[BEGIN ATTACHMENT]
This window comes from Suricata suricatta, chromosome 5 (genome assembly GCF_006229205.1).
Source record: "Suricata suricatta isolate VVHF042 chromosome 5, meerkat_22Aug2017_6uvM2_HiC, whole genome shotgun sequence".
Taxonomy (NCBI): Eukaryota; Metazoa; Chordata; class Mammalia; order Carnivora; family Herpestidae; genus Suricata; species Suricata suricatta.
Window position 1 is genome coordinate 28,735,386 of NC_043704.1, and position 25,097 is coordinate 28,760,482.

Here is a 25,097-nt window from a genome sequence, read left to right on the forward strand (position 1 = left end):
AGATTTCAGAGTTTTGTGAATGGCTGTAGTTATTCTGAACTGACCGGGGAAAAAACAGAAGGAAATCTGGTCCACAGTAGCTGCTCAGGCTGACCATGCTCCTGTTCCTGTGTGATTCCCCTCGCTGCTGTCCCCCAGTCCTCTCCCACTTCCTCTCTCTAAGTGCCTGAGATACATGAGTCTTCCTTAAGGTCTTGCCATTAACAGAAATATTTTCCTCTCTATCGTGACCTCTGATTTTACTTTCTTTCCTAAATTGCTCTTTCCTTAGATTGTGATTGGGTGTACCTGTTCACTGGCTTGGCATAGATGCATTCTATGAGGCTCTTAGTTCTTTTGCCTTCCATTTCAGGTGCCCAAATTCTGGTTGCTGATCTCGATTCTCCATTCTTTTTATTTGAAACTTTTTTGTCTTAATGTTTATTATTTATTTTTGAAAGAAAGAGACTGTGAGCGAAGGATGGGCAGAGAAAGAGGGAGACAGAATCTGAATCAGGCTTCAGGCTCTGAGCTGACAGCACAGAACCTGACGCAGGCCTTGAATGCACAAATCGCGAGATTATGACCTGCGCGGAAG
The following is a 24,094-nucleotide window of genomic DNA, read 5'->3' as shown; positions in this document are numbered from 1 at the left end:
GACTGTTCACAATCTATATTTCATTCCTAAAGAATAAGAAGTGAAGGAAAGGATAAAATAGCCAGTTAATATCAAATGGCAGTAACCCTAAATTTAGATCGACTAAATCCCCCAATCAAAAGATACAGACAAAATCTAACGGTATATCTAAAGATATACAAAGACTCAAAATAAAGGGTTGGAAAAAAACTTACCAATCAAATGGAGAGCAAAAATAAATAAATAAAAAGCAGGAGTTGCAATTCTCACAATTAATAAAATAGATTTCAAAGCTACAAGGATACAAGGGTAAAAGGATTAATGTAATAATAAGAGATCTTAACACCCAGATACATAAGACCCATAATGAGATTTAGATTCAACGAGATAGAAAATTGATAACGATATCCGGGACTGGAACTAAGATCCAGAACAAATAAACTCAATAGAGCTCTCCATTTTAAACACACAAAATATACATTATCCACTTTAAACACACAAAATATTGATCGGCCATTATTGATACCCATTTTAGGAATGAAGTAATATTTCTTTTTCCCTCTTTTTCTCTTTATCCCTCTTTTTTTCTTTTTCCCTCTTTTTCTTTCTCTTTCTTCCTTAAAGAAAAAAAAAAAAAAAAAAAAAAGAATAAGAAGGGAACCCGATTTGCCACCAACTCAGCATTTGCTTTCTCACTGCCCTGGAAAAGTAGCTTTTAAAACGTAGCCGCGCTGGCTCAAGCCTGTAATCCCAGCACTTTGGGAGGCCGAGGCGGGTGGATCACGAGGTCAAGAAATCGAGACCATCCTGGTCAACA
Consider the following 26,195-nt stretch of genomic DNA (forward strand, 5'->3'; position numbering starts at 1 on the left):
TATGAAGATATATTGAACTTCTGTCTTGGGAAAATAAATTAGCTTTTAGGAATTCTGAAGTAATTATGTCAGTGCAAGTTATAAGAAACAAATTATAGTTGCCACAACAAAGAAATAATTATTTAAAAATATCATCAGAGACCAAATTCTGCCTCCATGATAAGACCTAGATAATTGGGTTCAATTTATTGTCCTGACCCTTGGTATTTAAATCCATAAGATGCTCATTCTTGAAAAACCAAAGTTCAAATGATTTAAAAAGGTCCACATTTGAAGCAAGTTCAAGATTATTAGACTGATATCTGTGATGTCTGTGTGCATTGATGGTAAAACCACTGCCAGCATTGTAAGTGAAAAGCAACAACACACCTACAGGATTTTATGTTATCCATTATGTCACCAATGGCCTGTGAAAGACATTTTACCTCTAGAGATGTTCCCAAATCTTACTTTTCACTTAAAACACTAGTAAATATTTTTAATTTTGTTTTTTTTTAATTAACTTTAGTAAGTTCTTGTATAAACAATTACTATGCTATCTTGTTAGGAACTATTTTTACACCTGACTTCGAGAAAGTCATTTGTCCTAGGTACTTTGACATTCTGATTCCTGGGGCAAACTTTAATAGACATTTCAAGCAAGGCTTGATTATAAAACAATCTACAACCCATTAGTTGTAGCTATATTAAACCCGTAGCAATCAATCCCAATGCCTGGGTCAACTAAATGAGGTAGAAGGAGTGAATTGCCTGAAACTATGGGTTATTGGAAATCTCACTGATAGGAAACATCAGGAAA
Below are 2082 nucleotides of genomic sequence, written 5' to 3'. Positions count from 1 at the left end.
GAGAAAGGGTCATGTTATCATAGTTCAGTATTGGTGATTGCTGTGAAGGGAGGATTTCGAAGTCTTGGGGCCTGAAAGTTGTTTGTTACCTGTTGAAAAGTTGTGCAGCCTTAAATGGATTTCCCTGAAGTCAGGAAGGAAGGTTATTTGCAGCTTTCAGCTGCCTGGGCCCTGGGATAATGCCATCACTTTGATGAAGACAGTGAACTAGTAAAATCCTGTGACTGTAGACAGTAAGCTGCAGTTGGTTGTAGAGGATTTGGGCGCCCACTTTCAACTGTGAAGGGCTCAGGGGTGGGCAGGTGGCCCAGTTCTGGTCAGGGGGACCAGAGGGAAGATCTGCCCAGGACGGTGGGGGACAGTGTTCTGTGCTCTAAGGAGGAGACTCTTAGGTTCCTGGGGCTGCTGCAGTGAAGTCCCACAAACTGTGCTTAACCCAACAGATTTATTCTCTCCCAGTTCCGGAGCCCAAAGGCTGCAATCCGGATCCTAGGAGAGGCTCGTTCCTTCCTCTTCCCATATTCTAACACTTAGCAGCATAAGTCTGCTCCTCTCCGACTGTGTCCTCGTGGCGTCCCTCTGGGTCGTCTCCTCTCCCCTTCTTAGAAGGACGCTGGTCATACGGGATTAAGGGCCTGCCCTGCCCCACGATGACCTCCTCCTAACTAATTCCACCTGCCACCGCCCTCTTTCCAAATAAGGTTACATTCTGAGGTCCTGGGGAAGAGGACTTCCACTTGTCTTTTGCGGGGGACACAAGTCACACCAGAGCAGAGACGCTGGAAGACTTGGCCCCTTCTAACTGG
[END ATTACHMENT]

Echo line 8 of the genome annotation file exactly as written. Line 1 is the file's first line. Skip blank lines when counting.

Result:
GACTGTTCACAATCTATATTTCATTCCTAAAGAATAAGAAGTGAAGGAAAGGATAAAATAGCCAGTTAATATCAAATGGCAGTAACCCTAAATTTAGATCGACTAAATCCCCCAATCAAAAGATACAGACAAAATCTAACGGTATATCTAAAGATATACAAAGACTCAAAATAAAGGGTTGGAAAAAAACTTACCAATCAAATGGAGAGCAAAAATAAATAAATAAAAAGCAGGAGTTGCAATTCTCACAATTAATAAAATAGATTTCAAAGCTACAAGGATACAAGGGTAAAAGGATTAATGTAATAATAAGAGATCTTAACACCCAGATACATAAGACCCATAATGAGATTTAGATTCAACGAGATAGAAAATTGATAACGATATCCGGGACTGGAACTAAGATCCAGAACAAATAAACTCAATAGAGCTCTCCATTTTAAACACACAAAATATACATTATCCACTTTAAACACACAAAATATTGATCGGCCATTATTGATACCCATTTTAGGAATGAAGTAATATTTCTTTTTCCCTCTTTTTCTCTTTATCCCTCTTTTTTTCTTTTTCCCTCTTTTTCTTTCTCTTTCTTCCTTAAAGAAAAAAAAAAAAAAAAAAAAAAGAATAAGAAGGGAACCCGATTTGCCACCAACTCAGCATTTGCTTTCTCACTGCCCTGGAAAAGTAGCTTTTAAAACGTAGCCGCGCTGGCTCAAGCCTGTAATCCCAGCACTTTGGGAGGCCGAGGCGGGTGGATCACGAGGTCAAGAAATCGAGACCATCCTGGTCAACA